Courtesy of Nerdist

“Annihilation,” Alex Garland’s second writer-director feature, begins with a meteor soaring through space before colliding into the earth. Is this a supernatural occurrence? The end of life as we know it? Before we can wrap our heads around this, the scene ends abruptly. A cell materializes on the screen and begins to divide.

Lest there be any confusion, a voiceover tells us, “This is a cell… one became two. Two became four. Then eight…” and so on.

The opening sequence is a microcosm for the rest of the movie. Based on Jeff VanderMeer’s Southern Reach trilogy, “Annihilation” strives for philosophical sci-fi by being as ambiguous as possible while simultaneously explaining itself to death. While visually stunning and occasionally thrilling, its structure is incoherent and its storytelling is contrived. Garland’s use of the “show, don’t tell” technique is what made “Ex Machina” an outstanding first feature. “Annihilation” tells rather than shows, and that is where it runs into problems.

The disembodied voice from the cell tutorial belongs to Lena (Natalie Portman),  a soldier-turned-biologist and university professor. A hokey conversation with a colleague reveals that her personal life is in shambles. Her husband Kane (Oscar Isaac), who embarked on a top-secret military mission a year prior and never returned, is presumed dead. That afternoon, however, who should walk in but Kane himself. Lena is bewildered and overcome with joy. Kane is equally confused, but seems cold and distant. It becomes clear that he is seriously ill.

On their way to the hospital, Lena and Kane are intercepted by the military. They are taken to a sprawling, remote complex that is home to a government agency tasked with gathering intel about Area X. The Shimmer, as it is also known, is an ever-expanding forcefield that resembles a giant soap bubble. A psychologist named Dr. Ventress (Jennifer Jason Leigh) informs Lena that it was caused by a meteor crash (yeah, that one). She also explains that venturing into the Shimmer is “a suicide mission.” Kane is the only person to ever make it out alive, and now he is dying. Ventress is leading a final expedition, along with a team of specialists: Cass (Tuva Nuvotny), an anthropologist, Josie (Tessa Thompson), a physicist and Anya (Gina Rodriguez), a paramedic. Lena is allowed to tag along for her expertise in biology, which ends up being the only discipline relevant to their mission.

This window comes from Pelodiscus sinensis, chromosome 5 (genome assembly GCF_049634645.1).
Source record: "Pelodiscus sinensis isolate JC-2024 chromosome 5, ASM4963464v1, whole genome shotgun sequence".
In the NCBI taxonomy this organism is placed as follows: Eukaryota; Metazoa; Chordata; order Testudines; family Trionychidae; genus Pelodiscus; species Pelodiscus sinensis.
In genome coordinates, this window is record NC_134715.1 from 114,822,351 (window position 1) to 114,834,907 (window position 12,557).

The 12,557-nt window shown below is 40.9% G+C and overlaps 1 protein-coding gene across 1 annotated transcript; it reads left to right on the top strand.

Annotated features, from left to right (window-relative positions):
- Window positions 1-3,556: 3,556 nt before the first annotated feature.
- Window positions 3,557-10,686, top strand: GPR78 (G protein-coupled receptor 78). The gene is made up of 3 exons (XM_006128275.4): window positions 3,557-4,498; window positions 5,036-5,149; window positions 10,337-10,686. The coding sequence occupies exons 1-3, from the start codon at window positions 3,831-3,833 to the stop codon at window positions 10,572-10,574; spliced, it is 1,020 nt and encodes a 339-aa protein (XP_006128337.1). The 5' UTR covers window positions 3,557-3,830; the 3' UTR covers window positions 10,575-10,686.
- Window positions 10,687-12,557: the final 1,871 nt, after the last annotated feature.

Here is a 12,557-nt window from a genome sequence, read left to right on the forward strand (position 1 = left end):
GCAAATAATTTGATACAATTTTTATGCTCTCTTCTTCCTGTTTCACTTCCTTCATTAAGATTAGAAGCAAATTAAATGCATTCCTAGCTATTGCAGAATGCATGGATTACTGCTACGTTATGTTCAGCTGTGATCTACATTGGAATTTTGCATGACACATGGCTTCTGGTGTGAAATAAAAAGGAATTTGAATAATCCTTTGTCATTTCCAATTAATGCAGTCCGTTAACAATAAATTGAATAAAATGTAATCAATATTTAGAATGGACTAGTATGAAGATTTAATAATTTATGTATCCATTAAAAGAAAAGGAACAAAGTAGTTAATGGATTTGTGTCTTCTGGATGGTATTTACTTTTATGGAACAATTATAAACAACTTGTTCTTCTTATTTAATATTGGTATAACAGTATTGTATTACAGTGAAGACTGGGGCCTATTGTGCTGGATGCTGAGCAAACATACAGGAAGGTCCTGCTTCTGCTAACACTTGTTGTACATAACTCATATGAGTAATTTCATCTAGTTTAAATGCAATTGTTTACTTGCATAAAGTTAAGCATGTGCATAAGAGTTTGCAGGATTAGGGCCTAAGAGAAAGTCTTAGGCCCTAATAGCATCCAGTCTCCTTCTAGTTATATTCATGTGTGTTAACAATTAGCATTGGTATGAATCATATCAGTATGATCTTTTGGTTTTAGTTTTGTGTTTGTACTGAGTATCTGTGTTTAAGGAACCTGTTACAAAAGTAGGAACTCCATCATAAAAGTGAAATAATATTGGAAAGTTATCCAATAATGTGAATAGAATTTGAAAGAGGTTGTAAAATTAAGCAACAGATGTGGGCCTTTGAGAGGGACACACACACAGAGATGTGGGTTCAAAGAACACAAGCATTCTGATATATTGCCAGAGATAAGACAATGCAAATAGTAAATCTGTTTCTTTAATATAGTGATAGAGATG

The expedition leads them into a world which defies all laws of nature and science. Everything in the Shimmer is genetically mutated: plants take on humanoid form, animals become grotesque monsters and everything is covered in rainbow-colored fungi. Things start to fall apart as they uncover what happened on the previous mission and undergo grueling physical and psychological experiences.

With such an intriguing premise, “Annihilation” had the potential for greatness. However, the complexity of the set-up is unmatched by its characters. Nothing screams “written and directed by a man” more than flat, one-dimensional female roles. Movies dominated by women, especially female scientists, are few and far between. Here was an opportunity to create empowering, nuanced characters with a star-studded cast, and “Annihilation” completely squandered it.

Part of what makes it difficult to feel emotionally attached to these characters is that we know nothing about them. The script tries to make up for this with heavy-handed dialogue. Midway through their journey, Cass and Lena share a canoe and discuss the dangers of their mission.

Cass says that only messed-up people volunteer to go into the Shimmer: “We’re all damaged goods here.”

She then outlines what makes each woman a “damaged good,” naming every cliche from substance abuse to mental illness. It’s one of many bits that uses cheap, contrived dialogue to quickly dole out information. Twice, Ventress shrieks, “It’s annihilation!” as if to remind us what movie we’re watching.

Despite these flaws, “Annihilation” might be worth seeing, if only for the last 20 minutes. Afterward, I found that I’d crumpled up my ticket in suspense. Garland’s style shines in scenes with limited dialogue, scenes that show instead of tell. A stress-inducing electronic score and mind-blowing effects contribute to the gripping action. At other parts of the movie, some of the special effects felt overdone, making it somewhat hard to buy into the world of the Shimmer. Here, they steal the show.

A key ingredient to any great science-fiction story is likable characters to whom the audience feels emotionally attached. It’s difficult to care about a movie when the fate of its characters seems utterly inconsequential. “Annihilation” is a visual feast and highly suspenseful, even downright scary at times. However, it’s hard to get around the lackluster characters, overworked dialogue and vague conclusion. Ultimately, “Annihilation” is akin to the look in Kane’s eyes after he returns from the Shimmer: empty, meaningless and devoid of feeling.

“Annihilation” is currently playing in wide release.

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